While modern-day Islam is not renowned for its role in the contemporary scientific field, medieval Islam is credited with making enormous contributions to scientific thinking and practice. This great contribution by Islam was made in the legendary “Islamic Golden Age”. This age was characterized by significant scientific endeavors in the Arabian world. Much of the progress made in science by the contemporary world can be attributed to innovations made by Muslims in the Golden Age. This Golden Age of Islamic science occurred from the 8th to the 13th centuries CE. As a whole, the Golden Age is a period typified by glorious scientific advancement in the Arab World. This paper will set out to highlight the role that Islam played in the advancement of science during the Golden Age. The paper will highlight some of the accomplishments made by famous Muslim scientists in order to underscore the contribution of Islam to science.
We will write a custom Essay on The Islamic Golden Age specifically for you
301 certified writers online
The Islamic Golden Age: An Overview
The Islamic Golden Age began with the ascendancy of the Abbasid Caliphate in the mid-eighth century. This Caliphate moved the capital of the Muslim world from Damascus to Baghdad and set out to build an empire that valued scholarly knowledge. The Golden Age was made possible by a number of important factors. Arguably, the most important factor was the unification of the previously disparate Arab tribes into one strong nation through religion. The great feat was accomplished by Prophet Mohammed who introduced the religion of Islam and prompted the formation of a united Arabic nation. This unification greatly strengthened the Arabic people and they were able to control and/or influenced large parts of the plan within a century after the death of the Prophet. The unification of the geographically extensive Muslim Empire made communication easy as the Arabic language was used in all provinces. Scholars could therefore travel and share ideas with each other.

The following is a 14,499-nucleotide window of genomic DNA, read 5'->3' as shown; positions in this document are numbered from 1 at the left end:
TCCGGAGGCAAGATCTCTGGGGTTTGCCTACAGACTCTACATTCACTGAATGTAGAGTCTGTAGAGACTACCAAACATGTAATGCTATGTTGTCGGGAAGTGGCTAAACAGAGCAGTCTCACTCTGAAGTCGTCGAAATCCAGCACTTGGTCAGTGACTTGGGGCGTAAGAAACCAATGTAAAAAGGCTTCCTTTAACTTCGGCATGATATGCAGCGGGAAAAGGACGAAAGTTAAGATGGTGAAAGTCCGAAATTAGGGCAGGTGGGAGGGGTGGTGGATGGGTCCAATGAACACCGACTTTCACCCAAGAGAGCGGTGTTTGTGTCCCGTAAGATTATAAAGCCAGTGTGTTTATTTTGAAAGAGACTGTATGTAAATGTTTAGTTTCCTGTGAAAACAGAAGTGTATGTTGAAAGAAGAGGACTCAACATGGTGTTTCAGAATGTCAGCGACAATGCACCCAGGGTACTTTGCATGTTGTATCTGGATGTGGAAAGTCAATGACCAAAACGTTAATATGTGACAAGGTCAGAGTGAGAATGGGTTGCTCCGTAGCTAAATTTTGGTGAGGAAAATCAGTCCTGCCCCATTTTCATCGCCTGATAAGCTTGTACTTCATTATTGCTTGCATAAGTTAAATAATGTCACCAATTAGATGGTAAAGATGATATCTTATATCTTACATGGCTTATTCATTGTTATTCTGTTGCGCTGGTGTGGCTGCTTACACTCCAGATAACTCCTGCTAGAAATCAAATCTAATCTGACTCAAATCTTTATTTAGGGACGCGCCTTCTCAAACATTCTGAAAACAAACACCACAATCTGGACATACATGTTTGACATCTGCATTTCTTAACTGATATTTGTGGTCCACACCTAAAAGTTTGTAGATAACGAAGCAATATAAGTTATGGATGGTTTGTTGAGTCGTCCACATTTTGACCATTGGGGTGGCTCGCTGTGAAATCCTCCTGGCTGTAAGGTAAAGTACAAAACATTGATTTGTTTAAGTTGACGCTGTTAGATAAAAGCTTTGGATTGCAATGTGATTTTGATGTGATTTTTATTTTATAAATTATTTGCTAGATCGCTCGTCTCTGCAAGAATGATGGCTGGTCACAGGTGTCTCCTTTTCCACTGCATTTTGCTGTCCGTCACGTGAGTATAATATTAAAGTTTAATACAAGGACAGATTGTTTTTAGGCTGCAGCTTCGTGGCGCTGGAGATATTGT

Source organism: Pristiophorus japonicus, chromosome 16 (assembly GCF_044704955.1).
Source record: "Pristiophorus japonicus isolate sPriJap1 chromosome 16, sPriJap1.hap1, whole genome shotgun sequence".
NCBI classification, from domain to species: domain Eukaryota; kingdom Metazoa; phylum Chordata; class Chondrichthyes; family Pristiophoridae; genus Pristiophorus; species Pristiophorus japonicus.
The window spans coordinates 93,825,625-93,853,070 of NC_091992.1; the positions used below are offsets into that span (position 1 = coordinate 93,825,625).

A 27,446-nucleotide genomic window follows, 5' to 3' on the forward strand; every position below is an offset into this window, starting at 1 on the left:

The guidelines offered by Prophet Mohammed concerning knowledge also contributed to the development of the Golden Age. The Prophet challenged Muslims to search for knowledge and the Quran clearly articulated, “The scholar’s ink is more sacred than the blood of martyrs”. Muslim scholars, therefore, endeavored to increase their knowledge and innovation in the years after the death of the Prophet. Muslims made use of the knowledge of the great ancient civilizations to come up with their own achievements. By studying the past research of Romans, Greeks, Indians, and Persians, Islamic scholars were able to create a glorious future. The result of their work is what made the Golden Age significant.
Islamic Contributions to Knowledge
The golden age was characterized by a gigantic endeavor to acquire and translate the ancient science knowledge from other civilizations and then an endeavor to make splendid original thinking and contributions. A number of specific fields obtained noteworthy advancement during this age of great progress.
An example was the significant flowering of knowledge in biomedical sciences in the Islamic world during the Golden Age. Muslim scholars went into great troubles to translate and analyze the works of prominent physicians such as Hippocrates, Rufus, and Galen. The scholars proceeded to synthesize the works of these great minds and elaborate on the knowledge gathered. This led to the development of a number of prominent Arab pioneers such as Yuhanna ibn Massuwayh who performed numerous dissections in an attempt to discover how the human body operated. Through his work, he was able to provide original material on the capillary system.
Likewise, Al-Razi is considered the “greatest physician of Islam and Medieval Ages”. Born in the city of Ray, Al-Razi demonstrated a deep thirst for knowledge and entered into the field of medicine in his later years. Al-Razi is the individual who identified smallpox and measles, writing an influential treatise on these two ailments. He wrote numerous works on medicine and treatment and was a pioneer in pediatrics and obstetrics. Al-Razi authored the al-Hawi, which is a “comprehensive book on medical works based on medical knowledge from the Greeks, Syrians, and early Arabs”. This book is widely regarded as the most extensive and comprehensive book ever written by a single medical scholar and it served as an authority in medicine for centuries. Al-Razi was also knowledgeable in other sciences including chemistry. Al-Razi was able to apply his knowledge of chemistry to his medical practice with great success. He was the first physician to make use of alcohol as a disinfectant when treating his patients. He also made use of opium as anesthesia as he performed surgery on his patients.